TitleWave~Ripples for Change (Year 5 of 5): 2-Y Childhood Obesity Prevention Intervention Preliminary Findings and Project Outputs
Publication TypeJournal Article
Year of Publication2018
AuthorsWong, SSun, Manore, MM, Patton-Lopez, M, Schuna, Jr, JM, Scaffidi, C, Johnson, T, Meng, Y, Curiel, C, Hill, D, Richter, J, Dursch, G
JournalJournal of Nutrition Education and Behavior
Date Published01/2018

Objective: Prevent childhood obesity among high school soccer players (HSSP) ages 14–19 years-old in Oregon.

Description: In June 2017 we concluded the 2-y intervention. This 5-year project will conclude in May 2018. Three key program outputs include: A field-tested, 4-lesson, high school sport nutrition curriculum supplemented with three life-skill team-building workshops, and a 3-D animation computer game for experiential learning. The curriculum is being peer-reviewed now; an enhanced cloud-based system named WavePipe field-tested to manage human studies data collection, monitoring, and automated analyses and report generation; and development of a sports mobile game application prototype concept and wireframe.

Evaluation: Among 388 HSSP who completed the study (51% attrition rate in 2-y; intervention group n = 278; comparison group n = 110), 58% were females, 38% were Latino, 38% participated in school breakfast program and/or national school lunch program, mean age was 15.3 (1.1 years). Compared to the comparison group, the intervention group significantly decreased in added sugar intake by 12g/d, but had no changes in fruits and vegetable (FV) and saturated fat consumption. Physical activity (PA) was significantly higher in-soccer season than out-of-soccer season for both intervention and comparison groups.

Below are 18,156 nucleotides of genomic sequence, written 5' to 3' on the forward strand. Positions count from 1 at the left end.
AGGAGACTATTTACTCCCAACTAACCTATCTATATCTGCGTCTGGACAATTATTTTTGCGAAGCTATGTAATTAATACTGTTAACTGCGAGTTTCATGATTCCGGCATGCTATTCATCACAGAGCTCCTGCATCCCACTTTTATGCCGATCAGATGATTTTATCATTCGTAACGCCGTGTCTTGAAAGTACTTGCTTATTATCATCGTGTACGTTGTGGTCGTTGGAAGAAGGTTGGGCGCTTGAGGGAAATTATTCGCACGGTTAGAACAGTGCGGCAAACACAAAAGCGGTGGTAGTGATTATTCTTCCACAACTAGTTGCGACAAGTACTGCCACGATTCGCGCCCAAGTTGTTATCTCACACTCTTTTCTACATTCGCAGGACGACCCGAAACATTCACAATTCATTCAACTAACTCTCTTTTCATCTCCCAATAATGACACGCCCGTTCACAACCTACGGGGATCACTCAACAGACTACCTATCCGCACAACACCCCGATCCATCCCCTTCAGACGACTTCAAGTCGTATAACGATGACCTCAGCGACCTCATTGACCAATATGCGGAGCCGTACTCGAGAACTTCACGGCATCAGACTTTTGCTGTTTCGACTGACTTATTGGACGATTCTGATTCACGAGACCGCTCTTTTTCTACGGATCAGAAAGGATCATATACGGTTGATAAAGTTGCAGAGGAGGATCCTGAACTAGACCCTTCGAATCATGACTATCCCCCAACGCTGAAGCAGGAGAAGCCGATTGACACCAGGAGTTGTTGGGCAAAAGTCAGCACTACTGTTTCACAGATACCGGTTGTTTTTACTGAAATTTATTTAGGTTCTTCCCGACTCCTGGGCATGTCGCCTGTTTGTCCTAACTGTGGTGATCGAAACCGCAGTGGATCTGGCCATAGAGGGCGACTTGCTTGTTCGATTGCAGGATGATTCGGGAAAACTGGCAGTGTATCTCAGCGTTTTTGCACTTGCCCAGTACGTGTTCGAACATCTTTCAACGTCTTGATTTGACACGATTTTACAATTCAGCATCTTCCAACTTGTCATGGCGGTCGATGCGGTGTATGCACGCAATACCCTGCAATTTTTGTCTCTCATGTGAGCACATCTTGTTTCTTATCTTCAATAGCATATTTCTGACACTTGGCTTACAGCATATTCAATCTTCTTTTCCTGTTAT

Conclusions and Implications: This is the first study to engage HSSP in a 2-y obesity prevention program targeting sport nutrition education, healthy eating behaviors for growth, performance and health, emphasizing the importance of daily PA and life-skills experiential learning. Overall, FV intakes were maintained over the 2-y intervention but were below the dietary recommendations, although higher than those typically reported in the literature for youth and youth athletes. The 2-y intervention significantly decreased added sugar intake, by lowering the frequency of selecting cake/cookies and ice cream foods. PA recommendations were met during soccer season, but below recommendations out-of-season. Thus, it is important to engage active youth yearlong, helping them to make daily PA a priority in their lifestyle.

Short TitleJournal of Nutrition Education and Behavior